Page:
EG22 is designed to induce the same types of DNA adducts as TMZ, which is inactive against tumours expressing MGMT [ 14, 20], the sole human enzyme capable of repairing the O6-methylguanine adduct. It should be noted that despite its significant cytotoxicity, O6-methylguanine only accounts for 7% of base adducts induced by TMZ. N7-methylguanine and N3-methyladenine account for 70 and 10% respectively. The latter type of adducts are repaired by the base excision repair machinery [ 18]. EG22 being designed to induce the same types of lesions as TMZ and able to inflict significantly high levels of DNA damage to the cells while being a potent PARP inhibitor, we sought to determine whether its potency could be superior to that of TMZ in MGMT-expressing cells. Indeed, its 100–300-fold stronger potency in the panel of cells suggests that it is acting by a different mechanism of action when compared with TMZ. Perhaps, tandem blockade of PARP and induction of DNA damage allow to bypass the MGMT-mediated resistance. The levels of potency of EG22 were consistently similar throughout the cell panel whether the cells were BCRA1/2 wild type or mutant and MGMT+ or MGMT-. The ability of a PARP inhibitor to potentiate TMZ in tumour cells has already been reported [ 23, 35, 36]. However, to our knowledge this is the first report of a small 1,2,3-triazene-containing type I combi-molecules (MW = 296) capable of behaving like a PARP inhibitor and a DNA alkylating agent and more importantly with growth inhibitory potency stronger than that of a combination of two agents: a PARP inhibitor and a DNA damaging agent of the same structural class. Further attempt to enhance the druggability of the approach led the stabilization of EG22 by acetylating its N3-position to give ZSM02, which slowly released ANI and exhibited strong potency against MGMT cells. It showed less BRCA2 mutant selectivity than EG22, which is perhaps due to its ability to induce sustained release of the DNA damaging species concomitantly with ANI. This mechanism may depress the repair capacity of the wild type cells, thereby reducing the difference in potency when compared with the mutant. Nevertheless, the strong potency of ZSM02 that parallels that of EG22 in the MGMT-expressing cell panel warrants further investigation. Further studies are ongoing to assess its ability to behave as a true masked form of EG22 and to demonstrate its efficacy in vivo.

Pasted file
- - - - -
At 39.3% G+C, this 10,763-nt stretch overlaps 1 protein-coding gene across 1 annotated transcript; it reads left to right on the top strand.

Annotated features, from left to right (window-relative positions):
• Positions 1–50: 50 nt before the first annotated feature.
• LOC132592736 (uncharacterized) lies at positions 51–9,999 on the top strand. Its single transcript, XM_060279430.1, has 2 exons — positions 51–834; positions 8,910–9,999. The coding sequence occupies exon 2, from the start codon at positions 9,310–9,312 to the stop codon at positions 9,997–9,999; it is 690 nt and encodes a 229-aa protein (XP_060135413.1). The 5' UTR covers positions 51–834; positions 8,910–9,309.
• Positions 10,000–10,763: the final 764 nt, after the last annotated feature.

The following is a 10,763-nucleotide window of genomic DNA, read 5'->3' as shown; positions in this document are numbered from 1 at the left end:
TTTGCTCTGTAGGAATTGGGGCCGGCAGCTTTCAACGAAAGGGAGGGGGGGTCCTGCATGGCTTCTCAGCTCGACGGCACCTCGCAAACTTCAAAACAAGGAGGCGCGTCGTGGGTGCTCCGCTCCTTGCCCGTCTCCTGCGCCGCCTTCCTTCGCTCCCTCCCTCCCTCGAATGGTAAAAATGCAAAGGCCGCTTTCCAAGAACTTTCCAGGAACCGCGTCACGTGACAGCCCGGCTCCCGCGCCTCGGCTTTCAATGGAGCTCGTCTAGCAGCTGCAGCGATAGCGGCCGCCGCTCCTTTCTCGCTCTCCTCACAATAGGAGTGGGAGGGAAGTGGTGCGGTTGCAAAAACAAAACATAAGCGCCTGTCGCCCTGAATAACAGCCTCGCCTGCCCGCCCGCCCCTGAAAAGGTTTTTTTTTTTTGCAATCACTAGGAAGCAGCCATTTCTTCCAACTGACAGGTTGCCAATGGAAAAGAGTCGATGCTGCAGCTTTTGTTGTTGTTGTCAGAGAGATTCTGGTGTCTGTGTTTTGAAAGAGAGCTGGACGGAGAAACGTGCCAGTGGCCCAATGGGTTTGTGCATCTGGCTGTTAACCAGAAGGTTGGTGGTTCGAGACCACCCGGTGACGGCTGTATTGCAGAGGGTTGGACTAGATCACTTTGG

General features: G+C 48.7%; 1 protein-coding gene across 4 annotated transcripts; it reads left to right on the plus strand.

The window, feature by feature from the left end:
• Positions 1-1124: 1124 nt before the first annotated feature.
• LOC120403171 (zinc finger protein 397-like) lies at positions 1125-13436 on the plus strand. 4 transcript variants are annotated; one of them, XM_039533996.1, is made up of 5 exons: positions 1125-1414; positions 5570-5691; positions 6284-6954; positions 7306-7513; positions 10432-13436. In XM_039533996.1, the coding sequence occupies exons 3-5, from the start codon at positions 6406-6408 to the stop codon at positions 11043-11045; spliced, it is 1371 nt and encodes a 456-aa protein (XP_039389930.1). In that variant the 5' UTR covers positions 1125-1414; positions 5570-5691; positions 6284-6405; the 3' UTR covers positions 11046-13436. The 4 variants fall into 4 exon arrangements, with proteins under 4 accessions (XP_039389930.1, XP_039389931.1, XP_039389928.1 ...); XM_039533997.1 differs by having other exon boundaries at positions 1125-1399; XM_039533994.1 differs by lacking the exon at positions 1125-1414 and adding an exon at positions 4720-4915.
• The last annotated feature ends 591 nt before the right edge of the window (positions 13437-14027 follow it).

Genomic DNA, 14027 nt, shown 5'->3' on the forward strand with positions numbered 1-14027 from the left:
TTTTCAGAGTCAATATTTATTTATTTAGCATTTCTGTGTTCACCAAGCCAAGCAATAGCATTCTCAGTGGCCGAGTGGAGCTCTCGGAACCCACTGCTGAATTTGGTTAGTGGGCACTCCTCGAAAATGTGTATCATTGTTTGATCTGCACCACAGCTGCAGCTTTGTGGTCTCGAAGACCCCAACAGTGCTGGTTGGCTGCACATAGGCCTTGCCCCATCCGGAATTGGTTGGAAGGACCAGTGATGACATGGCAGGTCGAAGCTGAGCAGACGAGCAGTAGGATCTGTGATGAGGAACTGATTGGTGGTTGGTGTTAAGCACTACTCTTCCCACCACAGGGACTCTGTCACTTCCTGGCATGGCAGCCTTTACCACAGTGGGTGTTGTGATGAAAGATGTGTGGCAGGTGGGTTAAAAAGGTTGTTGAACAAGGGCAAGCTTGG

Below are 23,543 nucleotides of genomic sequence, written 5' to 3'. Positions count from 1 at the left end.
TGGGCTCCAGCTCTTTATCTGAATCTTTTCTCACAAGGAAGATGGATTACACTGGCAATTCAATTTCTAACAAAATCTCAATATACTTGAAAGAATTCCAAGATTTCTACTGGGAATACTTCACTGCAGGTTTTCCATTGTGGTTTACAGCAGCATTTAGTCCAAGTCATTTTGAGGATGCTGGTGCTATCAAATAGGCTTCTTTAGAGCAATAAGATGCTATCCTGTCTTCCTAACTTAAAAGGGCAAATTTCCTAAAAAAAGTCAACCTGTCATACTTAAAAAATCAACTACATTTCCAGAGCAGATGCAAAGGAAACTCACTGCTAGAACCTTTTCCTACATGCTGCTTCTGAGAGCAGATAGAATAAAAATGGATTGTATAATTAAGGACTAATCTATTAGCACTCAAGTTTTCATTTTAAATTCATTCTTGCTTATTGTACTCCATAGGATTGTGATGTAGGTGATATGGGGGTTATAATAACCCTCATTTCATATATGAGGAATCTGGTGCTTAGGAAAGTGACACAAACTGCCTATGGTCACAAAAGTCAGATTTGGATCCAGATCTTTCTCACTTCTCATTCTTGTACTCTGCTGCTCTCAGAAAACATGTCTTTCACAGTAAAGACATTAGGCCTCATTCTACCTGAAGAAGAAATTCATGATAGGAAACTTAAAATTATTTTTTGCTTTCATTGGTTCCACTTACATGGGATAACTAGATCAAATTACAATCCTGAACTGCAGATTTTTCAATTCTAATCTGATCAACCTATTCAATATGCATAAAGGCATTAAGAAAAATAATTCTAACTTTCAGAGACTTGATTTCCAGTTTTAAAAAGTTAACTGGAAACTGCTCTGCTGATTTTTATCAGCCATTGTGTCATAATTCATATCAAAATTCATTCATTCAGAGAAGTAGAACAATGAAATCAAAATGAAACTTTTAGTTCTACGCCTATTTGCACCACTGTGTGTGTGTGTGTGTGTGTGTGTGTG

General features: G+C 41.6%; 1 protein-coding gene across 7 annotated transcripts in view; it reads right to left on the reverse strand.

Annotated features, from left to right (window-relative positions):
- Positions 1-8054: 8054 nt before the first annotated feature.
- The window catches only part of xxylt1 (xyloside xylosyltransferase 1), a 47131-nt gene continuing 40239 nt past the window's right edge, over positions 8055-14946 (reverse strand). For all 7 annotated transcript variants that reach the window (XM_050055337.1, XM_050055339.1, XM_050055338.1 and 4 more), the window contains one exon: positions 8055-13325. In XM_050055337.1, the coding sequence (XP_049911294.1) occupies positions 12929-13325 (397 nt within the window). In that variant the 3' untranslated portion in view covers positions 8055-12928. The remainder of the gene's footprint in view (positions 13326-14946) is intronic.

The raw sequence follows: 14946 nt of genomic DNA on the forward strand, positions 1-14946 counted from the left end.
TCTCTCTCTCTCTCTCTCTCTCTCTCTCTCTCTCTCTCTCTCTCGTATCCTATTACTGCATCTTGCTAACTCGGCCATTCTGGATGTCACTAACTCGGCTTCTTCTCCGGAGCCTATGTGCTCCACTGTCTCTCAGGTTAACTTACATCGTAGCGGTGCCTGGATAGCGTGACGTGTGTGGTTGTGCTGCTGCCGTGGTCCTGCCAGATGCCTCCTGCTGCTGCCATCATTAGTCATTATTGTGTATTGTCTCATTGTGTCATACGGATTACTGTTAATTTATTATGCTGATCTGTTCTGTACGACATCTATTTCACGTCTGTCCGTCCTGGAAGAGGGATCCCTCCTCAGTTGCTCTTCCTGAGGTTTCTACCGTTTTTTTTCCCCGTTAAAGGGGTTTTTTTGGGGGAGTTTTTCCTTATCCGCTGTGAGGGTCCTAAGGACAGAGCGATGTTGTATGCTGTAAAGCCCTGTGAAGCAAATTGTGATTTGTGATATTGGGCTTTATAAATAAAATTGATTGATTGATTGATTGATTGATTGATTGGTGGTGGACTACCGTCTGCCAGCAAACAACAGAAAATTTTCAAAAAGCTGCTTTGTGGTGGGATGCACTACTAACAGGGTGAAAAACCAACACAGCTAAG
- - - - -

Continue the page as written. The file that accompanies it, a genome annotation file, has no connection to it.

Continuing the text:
Conclusion

In summary, EG22, our combi-molecule targeting PARP and damaging DNA, is the first prototype combining a PARP inhibitor (i.e. ANI) with an N-methyl-1,2,3-triazene as in TMZ and with a MW < 300. It is the first combi-molecule capable of releasing an aromatic amine preferentially localized in the nucleus, as opposed to the perinuclear localization that is typical of aminoquinazolines derived from the hydrolysis of EGFR-targeted combi-molecules reported by our laboratory [ 47]. Its ability to penetrate the cells and perhaps the nucleus where it may intercalate into DNA leads to an in situ generation of the DNA damaging species. This may account for its ability to generate anomalously high levels of DNA damage. The current work features a new type of DNA damaging agent with enhanced potency against BRCA1/2 mutants and MGMT-proficient tumour cells. Furthermore, its potency against BRCA1/2 wild type expressing tumours warrants strong activity against tumors in the advanced stages where BRCA1/2 becomes largely heterogeneous. Also, the strong potency of the approach against MGMT-proficient tumour cells indicates that type I agents like EG22 may be developed as a potential alternative to TMZ in advanced tumours characterized by MGMT expression.

Acknowledgements

We wish to thank the McGill NMR Lab and the Research Institute of the McGill University Health Center (RI MUHC) Drug Discovery platform for NMR access and the Molecular Imaging Platform for conforcal microscopy access.

Funding

This study was supported by CIHR (MOP-130363). ZSM doctoral work was supported by the Fonds Quebecois de Recherche sur la Sante (FQRS) Doctoral Research Award. The funding bodies did not play any role in the design, analysis and interpretation of data nor in the writing of the manuscript.

Availability of data and materials

All data generated or analyzed during this study are included in this published article.

Ethics approval and consent to participate

Ethics approval was not required for the use of human cell lines in this study.

Consent for publication

Not applicable.

Competing interests

The authors declare that they have no competing interests.

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Open AccessThis article is distributed under the terms of the Creative Commons Attribution 4.0 International License ( http://​creativecommons.​org/​licenses/​by/​4.​0/​), which permits unrestricted use, distribution, and reproduction in any medium, provided you give appropriate credit to the original author(s) and the source, provide a link to the Creative Commons license, and indicate if changes were made. The Creative Commons Public Domain Dedication waiver ( http://​creativecommons.​org/​publicdomain/​zero/​1.​0/​) applies to the data made available in this article, unless otherwise stated.